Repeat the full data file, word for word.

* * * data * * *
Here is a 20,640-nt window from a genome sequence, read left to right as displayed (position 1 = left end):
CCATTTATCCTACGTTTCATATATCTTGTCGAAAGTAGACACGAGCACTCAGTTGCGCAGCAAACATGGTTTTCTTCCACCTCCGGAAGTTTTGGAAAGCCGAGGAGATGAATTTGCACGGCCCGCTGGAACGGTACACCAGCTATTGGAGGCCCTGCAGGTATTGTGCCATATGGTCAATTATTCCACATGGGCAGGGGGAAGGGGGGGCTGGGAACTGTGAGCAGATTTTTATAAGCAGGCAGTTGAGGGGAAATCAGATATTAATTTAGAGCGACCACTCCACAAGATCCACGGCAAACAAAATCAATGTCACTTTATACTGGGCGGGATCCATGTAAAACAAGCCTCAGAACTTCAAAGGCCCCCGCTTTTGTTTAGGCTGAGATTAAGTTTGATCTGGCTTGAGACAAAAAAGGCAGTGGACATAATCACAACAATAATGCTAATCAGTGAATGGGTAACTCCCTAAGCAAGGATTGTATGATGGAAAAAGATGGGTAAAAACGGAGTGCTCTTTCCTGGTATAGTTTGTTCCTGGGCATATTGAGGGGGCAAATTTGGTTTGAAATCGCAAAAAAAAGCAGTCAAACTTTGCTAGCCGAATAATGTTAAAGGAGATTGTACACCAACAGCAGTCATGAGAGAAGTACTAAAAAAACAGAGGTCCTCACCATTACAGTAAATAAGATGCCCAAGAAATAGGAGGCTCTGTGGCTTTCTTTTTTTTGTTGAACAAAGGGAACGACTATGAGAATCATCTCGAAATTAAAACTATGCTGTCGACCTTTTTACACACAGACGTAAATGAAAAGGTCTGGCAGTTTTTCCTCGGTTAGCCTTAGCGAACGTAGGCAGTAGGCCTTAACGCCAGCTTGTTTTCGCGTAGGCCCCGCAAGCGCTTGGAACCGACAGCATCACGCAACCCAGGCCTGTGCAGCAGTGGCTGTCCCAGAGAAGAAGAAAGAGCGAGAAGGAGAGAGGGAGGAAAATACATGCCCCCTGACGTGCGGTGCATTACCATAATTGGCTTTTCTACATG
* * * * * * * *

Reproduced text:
Here is a 20,640-nt window from a genome sequence, read left to right as displayed (position 1 = left end):
CCATTTATCCTACGTTTCATATATCTTGTCGAAAGTAGACACGAGCACTCAGTTGCGCAGCAAACATGGTTTTCTTCCACCTCCGGAAGTTTTGGAAAGCCGAGGAGATGAATTTGCACGGCCCGCTGGAACGGTACACCAGCTATTGGAGGCCCTGCAGGTATTGTGCCATATGGTCAATTATTCCACATGGGCAGGGGGAAGGGGGGGCTGGGAACTGTGAGCAGATTTTTATAAGCAGGCAGTTGAGGGGAAATCAGATATTAATTTAGAGCGACCACTCCACAAGATCCACGGCAAACAAAATCAATGTCACTTTATACTGGGCGGGATCCATGTAAAACAAGCCTCAGAACTTCAAAGGCCCCCGCTTTTGTTTAGGCTGAGATTAAGTTTGATCTGGCTTGAGACAAAAAAGGCAGTGGACATAATCACAACAATAATGCTAATCAGTGAATGGGTAACTCCCTAAGCAAGGATTGTATGATGGAAAAAGATGGGTAAAAACGGAGTGCTCTTTCCTGGTATAGTTTGTTCCTGGGCATATTGAGGGGGCAAATTTGGTTTGAAATCGCAAAAAAAAGCAGTCAAACTTTGCTAGCCGAATAATGTTAAAGGAGATTGTACACCAACAGCAGTCATGAGAGAAGTACTAAAAAAACAGAGGTCCTCACCATTACAGTAAATAAGATGCCCAAGAAATAGGAGGCTCTGTGGCTTTCTTTTTTTTGTTGAACAAAGGGAACGACTATGAGAATCATCTCGAAATTAAAACTATGCTGTCGACCTTTTTACACACAGACGTAAATGAAAAGGTCTGGCAGTTTTTCCTCGGTTAGCCTTAGCGAACGTAGGCAGTAGGCCTTAACGCCAGCTTGTTTTCGCGTAGGCCCCGCAAGCGCTTGGAACCGACAGCATCACGCAACCCAGGCCTGTGCAGCAGTGGCTGTCCCAGAGAAGAAGAAAGAGCGAGAAGGAGAGAGGGAGGAAAATACATGCCCCCTGACGTGCGGTGCATTACCATAATTGGCTTTTCTACATG